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 Blog Inspirations 

Maya in a Palm Frond Hut



Amritapuri, 1992. After my initial 2 months in the ashram living in the Kali dorm, I was given a palm frond hut to live in, situated where the several skyscraper flats now stand. The five newly built huts sat on a three-foot high cement slab. I loved my hut. It was peaceful there. And washing my clothes there outside the huts was like a meditation.


I'd waken every morning at 4:00 to take my bath, a bucket bath in a tiny bathroom a few feet from the huts. The bathroom was about 4 square feet and included a squatting toilet, a water faucet, and a bucket. I provided my own cup for dipping into the bucket. Haran would ring a bell once at 4:00 and if you heard it, you knew it was time to get up. Archana was at 4:30 AM in those days. Early mornings in India are chilly and the water cold. The cold bath was a bit of tapas, but I found it invigorating. Every morning after my bath I'd head over to the Kali temple for archana. It was still dark. In India, in Kerala anyway, since it's near the equator, the sun sets and rises always at about 6:30.


At one point in my hut life, I knew I would be asked to take a roommate. After 2 weeks or so, the person in charge of western rooming sent me Gitamba, the opera singer devotee from Holland. She was always cheerful and talkative. Very pretty, with Indonesian blood, dark hair and lovely olive skin. The Dutch had colonized Indonesia at some time in history, up until 1941, and Gitamba's father was of Indonesian heritage.  Gitamba was a delightful roommate. Sometimes she would sing a Strauss piece in the Kali temple when no one was around. And Amma would ask her to sing from time to time.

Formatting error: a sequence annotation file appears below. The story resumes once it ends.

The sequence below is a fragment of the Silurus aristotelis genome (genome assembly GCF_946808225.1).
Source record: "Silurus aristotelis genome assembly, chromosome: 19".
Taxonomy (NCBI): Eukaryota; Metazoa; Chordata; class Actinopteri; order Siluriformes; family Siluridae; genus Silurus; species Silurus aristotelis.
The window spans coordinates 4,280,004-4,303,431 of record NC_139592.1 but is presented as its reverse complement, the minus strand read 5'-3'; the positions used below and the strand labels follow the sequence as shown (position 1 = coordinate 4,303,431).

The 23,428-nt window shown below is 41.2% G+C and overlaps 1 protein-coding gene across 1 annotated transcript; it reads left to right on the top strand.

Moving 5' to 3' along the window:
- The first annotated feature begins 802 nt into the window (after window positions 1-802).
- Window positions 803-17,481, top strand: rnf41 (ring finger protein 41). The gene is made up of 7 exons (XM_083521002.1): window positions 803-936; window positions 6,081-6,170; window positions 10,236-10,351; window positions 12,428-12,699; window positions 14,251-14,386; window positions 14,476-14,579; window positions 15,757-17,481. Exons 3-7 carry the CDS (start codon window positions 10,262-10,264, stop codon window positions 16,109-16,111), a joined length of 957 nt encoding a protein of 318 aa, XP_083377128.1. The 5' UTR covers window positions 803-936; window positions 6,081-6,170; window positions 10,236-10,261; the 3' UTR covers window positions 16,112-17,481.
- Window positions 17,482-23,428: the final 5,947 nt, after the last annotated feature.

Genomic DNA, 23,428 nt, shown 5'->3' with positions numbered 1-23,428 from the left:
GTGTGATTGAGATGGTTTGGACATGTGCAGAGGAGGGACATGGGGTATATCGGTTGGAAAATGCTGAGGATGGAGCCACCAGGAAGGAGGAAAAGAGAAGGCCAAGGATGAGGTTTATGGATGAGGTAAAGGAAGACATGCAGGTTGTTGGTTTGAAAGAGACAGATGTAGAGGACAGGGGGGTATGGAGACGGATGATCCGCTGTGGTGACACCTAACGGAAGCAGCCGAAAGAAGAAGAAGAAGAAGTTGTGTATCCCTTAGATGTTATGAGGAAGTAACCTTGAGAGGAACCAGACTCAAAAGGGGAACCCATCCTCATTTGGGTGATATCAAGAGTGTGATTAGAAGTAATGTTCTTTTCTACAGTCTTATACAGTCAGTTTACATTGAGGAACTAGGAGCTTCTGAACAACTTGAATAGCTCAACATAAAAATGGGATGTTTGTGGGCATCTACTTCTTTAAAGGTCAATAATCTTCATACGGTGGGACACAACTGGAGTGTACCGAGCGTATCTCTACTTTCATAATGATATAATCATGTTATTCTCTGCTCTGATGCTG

The walls of our small hut were made from palm fronds. Our sleeping mats placed on the cement floor were about four inches from one another; we kept our small suitcases at the foots of our beds. I had a big army mosquito net. Gitamba did not have a net. There were tons of mosquitos because of the small backwater pond just outside, behind the huts. Some told of poisonous water snakes. I never saw one of those. Now and then I would find a large spider dead in my bed. I'd no idea how they passed through my net. I probably killed them by rolling over on them. Gitamba never found spiders in her bed. Amma had told us that they are poisonous, and she gave permission to kill them,